With rains approaching in Timor-Leste, top UN official urges displaced to go home
14 December 2006 – Warning that Timor-Leste's rainy season will soon cause flooding and disease in the camps for people displaced by deadly violence earlier this year, the top United Nations official there reiterated his call for people to return home or go to emergency sites, while the head of UN Police confirmed security continues to improve.
"I want to take this opportunity to appeal to the mothers and the fathers in those camps – you do not want to endanger the lives of your children; you do not want to endanger the lives of the elderly; the sick; because what happens when you have flooding is that within a matter of days there will be outbreaks of disease," Finn Reske-Nielsen, Acting Special Representative of the Secretary-General in Timor-Leste, told reporters in the capital Dili.
"The Government, with the support of the United Nations and humanitarian NGOs (non-governmental organizations), has prepared emergency sites to which IDPs (internally displaced persons) can move, and should move, as soon as possible in order to avoid the outbreak of disease when the rains come."
Violence, attributed to differences between eastern and western regions, erupted in April and May after the firing of 600 striking soldiers, a third of the armed forces, and it claimed at least 37 lives and drove 155,000 people, 15 per cent of the total population, from their homes.
The Security Council created the expanded UN Integrated Mission in Timor-Leste (UNMIT) in August to help restore order in the country and since then officials say the security situation has much improved, with UN Police (UNPOL) taking over full responsibility for policing earlier this month and putting more of its officers on patrol.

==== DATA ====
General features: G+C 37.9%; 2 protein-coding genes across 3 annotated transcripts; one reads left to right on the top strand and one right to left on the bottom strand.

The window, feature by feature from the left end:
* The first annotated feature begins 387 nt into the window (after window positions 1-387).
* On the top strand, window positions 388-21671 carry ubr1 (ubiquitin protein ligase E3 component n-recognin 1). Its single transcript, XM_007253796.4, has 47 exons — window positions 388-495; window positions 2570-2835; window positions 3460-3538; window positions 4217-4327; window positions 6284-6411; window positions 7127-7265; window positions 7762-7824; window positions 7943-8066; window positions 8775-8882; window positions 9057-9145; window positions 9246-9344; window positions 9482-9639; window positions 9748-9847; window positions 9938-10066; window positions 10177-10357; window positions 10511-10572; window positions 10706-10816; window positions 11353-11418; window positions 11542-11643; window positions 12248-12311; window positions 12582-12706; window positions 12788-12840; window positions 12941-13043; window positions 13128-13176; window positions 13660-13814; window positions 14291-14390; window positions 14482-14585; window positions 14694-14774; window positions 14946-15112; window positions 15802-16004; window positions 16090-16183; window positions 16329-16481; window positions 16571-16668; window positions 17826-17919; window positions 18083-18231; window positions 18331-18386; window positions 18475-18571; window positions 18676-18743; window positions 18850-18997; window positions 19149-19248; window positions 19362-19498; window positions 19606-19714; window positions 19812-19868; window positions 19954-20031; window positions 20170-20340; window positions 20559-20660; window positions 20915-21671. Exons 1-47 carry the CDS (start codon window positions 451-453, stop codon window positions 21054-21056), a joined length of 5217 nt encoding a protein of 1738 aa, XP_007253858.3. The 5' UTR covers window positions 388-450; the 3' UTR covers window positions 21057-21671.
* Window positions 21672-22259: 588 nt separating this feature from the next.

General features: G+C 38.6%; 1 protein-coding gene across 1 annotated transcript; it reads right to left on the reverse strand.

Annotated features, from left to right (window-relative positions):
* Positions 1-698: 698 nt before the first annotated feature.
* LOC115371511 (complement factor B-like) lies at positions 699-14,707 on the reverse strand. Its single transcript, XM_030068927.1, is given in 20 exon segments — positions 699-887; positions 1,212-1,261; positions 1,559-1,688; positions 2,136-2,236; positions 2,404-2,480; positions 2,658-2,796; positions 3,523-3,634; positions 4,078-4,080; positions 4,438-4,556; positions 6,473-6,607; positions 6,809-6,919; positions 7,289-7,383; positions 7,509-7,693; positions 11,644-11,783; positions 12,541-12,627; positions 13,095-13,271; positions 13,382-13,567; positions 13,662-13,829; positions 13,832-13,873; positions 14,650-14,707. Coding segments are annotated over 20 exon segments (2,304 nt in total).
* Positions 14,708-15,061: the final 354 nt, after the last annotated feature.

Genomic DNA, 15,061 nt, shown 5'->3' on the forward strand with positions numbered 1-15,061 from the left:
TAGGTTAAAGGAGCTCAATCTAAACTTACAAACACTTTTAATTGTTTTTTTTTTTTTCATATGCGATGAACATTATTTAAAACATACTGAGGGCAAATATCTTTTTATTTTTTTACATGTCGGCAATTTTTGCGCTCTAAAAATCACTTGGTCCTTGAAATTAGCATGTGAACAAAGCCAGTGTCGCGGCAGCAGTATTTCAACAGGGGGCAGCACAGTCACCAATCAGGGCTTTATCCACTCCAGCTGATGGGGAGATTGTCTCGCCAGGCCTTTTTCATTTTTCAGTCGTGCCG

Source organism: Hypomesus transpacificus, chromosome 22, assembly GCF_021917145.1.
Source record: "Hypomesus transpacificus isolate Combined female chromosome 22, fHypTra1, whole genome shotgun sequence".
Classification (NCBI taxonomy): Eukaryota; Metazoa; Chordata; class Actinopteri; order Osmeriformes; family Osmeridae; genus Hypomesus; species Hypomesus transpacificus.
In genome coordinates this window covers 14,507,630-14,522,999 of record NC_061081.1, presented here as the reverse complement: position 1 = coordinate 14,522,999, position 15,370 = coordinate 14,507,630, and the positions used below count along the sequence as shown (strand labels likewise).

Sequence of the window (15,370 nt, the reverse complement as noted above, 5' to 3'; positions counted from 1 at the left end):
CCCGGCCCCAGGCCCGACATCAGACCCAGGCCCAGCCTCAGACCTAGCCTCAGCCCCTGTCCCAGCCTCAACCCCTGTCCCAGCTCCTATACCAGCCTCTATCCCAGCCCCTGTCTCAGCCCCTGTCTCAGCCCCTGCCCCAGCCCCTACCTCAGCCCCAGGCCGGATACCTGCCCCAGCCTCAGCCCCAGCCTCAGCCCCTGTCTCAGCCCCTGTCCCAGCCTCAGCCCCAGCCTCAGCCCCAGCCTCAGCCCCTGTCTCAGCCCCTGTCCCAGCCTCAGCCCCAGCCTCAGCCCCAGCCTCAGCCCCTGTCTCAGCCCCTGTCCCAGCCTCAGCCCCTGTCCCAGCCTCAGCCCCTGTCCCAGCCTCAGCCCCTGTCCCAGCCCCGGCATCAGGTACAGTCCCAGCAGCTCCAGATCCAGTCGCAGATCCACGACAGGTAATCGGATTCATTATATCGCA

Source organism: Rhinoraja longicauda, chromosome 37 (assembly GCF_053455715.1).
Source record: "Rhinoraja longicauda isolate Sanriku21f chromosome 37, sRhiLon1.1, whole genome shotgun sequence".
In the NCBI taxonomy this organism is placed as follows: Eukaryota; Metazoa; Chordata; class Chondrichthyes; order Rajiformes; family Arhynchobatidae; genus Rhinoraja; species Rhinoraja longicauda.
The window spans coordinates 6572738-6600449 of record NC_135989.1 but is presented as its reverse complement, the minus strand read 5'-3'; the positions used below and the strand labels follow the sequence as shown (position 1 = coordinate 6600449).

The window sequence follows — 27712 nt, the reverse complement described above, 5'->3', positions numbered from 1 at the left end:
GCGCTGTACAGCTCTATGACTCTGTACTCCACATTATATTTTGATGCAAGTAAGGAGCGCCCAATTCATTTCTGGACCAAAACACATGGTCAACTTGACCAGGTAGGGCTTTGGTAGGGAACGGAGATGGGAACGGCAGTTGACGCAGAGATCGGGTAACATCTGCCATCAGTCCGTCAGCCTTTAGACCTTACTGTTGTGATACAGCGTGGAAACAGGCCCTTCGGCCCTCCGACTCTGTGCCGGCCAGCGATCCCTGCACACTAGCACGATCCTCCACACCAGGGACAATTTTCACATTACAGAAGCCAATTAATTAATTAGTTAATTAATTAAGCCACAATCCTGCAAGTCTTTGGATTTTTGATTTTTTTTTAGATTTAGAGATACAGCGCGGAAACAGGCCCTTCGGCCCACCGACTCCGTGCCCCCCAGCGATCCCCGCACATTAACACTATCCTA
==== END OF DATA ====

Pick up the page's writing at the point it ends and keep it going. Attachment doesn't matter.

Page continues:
Eric Tan, the Deputy Special Representative of the Secretary-General for Security Sector Reform Rule of Law in Timor-Leste, said the security situation in the capital Dili continues to improve as UNPOL steps up patrols and arrests those responsible for any disturbance.
"The overall situation in terms of security in Dili is what I would classify as improved. The biggest series of incidents, or category of incidents, would be clashes between gangs... UNPOL is stepping up measures to watch for this and to take preventive actions if possible," he told reporters.
UNMIT Police Commissioner Rodolfo Tor also described the security situation in Dili as "relatively calm," over the past week, as he outlined measures the force was taking in the weeks ahead.
"We plan to implement increased presence and visibility of police in the city; to increase mobile patrols in the evening, foot patrols in the day time and security check-points in hotspots of the selected areas. We plan to increase consultation with the community, or neighbourhood policing, as well as consultations with other stakeholders," he told reporters at the same press conference. (UN News Centre)